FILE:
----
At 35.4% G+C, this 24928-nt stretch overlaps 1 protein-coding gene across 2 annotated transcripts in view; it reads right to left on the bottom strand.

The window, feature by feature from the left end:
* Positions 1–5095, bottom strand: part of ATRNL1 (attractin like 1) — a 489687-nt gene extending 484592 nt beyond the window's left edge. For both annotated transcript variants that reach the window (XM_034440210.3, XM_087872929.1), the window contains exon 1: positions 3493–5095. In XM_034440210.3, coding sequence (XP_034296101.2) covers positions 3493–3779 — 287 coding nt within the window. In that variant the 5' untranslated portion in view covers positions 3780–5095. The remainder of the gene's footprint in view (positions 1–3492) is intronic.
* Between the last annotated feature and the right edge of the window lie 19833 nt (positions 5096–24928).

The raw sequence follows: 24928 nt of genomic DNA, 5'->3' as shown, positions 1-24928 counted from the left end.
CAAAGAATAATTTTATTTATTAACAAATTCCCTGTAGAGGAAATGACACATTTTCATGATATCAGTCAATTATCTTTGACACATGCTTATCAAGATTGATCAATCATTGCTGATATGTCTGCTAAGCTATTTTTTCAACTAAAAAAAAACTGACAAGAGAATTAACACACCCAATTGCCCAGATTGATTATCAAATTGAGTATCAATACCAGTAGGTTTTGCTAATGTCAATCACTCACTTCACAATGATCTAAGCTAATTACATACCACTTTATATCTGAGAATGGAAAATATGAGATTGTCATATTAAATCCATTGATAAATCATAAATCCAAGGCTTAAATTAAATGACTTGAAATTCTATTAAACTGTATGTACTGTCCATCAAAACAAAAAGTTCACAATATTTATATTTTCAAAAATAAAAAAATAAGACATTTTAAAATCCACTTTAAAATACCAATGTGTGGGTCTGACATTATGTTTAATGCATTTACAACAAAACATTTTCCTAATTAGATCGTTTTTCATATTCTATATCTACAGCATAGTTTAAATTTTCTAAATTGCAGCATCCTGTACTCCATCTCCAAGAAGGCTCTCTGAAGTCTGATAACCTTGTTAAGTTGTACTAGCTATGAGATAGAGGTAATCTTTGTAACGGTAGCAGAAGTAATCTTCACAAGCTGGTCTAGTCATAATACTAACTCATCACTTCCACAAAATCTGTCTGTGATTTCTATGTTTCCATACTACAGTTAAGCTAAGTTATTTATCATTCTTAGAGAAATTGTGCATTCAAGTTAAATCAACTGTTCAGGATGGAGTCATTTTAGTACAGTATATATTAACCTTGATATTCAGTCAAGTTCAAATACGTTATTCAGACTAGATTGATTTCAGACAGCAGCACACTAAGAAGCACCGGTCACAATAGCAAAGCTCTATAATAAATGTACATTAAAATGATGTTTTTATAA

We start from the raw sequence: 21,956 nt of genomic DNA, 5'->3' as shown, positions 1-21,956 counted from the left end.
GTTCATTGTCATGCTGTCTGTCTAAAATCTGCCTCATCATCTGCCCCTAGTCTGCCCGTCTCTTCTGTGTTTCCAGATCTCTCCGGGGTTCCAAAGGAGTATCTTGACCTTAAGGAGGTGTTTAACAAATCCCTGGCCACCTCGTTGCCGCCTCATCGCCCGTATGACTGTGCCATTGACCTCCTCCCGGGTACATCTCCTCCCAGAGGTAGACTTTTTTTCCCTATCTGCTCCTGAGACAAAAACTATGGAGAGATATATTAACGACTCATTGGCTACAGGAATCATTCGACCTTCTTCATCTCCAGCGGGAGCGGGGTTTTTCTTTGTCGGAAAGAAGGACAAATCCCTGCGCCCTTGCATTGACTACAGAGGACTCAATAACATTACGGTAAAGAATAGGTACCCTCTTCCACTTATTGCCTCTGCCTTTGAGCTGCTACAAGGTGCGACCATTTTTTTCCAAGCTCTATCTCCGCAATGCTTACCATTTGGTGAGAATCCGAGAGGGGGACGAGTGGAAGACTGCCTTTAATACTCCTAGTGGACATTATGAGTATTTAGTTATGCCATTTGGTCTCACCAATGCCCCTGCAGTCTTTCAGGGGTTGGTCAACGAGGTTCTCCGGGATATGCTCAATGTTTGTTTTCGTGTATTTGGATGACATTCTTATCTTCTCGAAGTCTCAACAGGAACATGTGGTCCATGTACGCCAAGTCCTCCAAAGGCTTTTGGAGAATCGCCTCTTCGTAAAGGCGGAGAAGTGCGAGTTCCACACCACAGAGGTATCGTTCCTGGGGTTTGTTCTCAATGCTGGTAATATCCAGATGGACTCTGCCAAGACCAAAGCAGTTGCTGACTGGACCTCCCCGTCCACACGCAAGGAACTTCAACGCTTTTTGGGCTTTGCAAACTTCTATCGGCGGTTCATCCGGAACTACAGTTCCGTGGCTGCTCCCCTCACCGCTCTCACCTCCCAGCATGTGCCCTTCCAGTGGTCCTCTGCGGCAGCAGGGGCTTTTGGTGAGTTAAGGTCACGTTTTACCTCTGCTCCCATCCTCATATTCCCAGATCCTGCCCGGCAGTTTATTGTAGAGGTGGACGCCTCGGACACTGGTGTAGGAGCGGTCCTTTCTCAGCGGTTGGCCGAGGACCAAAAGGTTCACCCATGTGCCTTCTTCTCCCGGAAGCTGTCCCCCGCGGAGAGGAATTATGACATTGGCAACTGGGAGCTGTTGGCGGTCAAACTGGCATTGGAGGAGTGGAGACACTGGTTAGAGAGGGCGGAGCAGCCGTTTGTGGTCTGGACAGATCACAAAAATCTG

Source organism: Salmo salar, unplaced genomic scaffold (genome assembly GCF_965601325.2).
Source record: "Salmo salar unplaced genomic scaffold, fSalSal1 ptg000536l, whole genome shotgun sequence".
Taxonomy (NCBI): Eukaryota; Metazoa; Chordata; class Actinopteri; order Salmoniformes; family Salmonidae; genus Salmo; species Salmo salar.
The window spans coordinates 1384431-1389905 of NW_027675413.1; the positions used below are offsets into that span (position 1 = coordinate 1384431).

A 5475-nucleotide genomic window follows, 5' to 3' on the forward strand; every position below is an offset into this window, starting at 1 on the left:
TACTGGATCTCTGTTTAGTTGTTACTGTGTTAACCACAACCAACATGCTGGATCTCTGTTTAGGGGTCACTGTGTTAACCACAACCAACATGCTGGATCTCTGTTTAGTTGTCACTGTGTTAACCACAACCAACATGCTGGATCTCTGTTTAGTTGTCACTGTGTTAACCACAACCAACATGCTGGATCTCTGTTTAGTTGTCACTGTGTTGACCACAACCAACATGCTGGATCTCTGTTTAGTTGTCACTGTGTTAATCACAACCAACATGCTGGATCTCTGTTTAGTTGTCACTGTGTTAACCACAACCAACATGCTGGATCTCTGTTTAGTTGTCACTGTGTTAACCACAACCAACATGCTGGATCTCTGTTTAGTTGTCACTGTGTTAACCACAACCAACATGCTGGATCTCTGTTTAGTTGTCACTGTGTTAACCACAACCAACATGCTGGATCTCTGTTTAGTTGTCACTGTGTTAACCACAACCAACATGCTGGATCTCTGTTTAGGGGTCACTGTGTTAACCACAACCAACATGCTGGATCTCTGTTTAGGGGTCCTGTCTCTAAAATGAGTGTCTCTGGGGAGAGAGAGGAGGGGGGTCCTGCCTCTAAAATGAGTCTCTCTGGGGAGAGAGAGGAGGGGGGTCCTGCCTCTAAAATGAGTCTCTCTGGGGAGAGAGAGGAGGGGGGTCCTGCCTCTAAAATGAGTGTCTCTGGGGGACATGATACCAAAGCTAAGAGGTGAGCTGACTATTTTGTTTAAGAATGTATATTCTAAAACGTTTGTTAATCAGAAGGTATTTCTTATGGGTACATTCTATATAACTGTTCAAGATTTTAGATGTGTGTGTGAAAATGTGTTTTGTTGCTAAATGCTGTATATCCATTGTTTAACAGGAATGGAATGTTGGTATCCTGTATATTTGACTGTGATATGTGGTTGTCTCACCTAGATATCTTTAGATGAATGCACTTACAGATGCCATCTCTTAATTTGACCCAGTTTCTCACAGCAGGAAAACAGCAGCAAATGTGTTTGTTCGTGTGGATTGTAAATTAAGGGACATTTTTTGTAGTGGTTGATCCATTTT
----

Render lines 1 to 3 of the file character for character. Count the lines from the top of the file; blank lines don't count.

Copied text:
At 35.4% G+C, this 24928-nt stretch overlaps 1 protein-coding gene across 2 annotated transcripts in view; it reads right to left on the bottom strand.

The window, feature by feature from the left end:
* Positions 1–5095, bottom strand: part of ATRNL1 (attractin like 1) — a 489687-nt gene extending 484592 nt beyond the window's left edge. For both annotated transcript variants that reach the window (XM_034440210.3, XM_087872929.1), the window contains exon 1: positions 3493–5095. In XM_034440210.3, coding sequence (XP_034296101.2) covers positions 3493–3779 — 287 coding nt within the window. In that variant the 5' untranslated portion in view covers positions 3780–5095. The remainder of the gene's footprint in view (positions 1–3492) is intronic.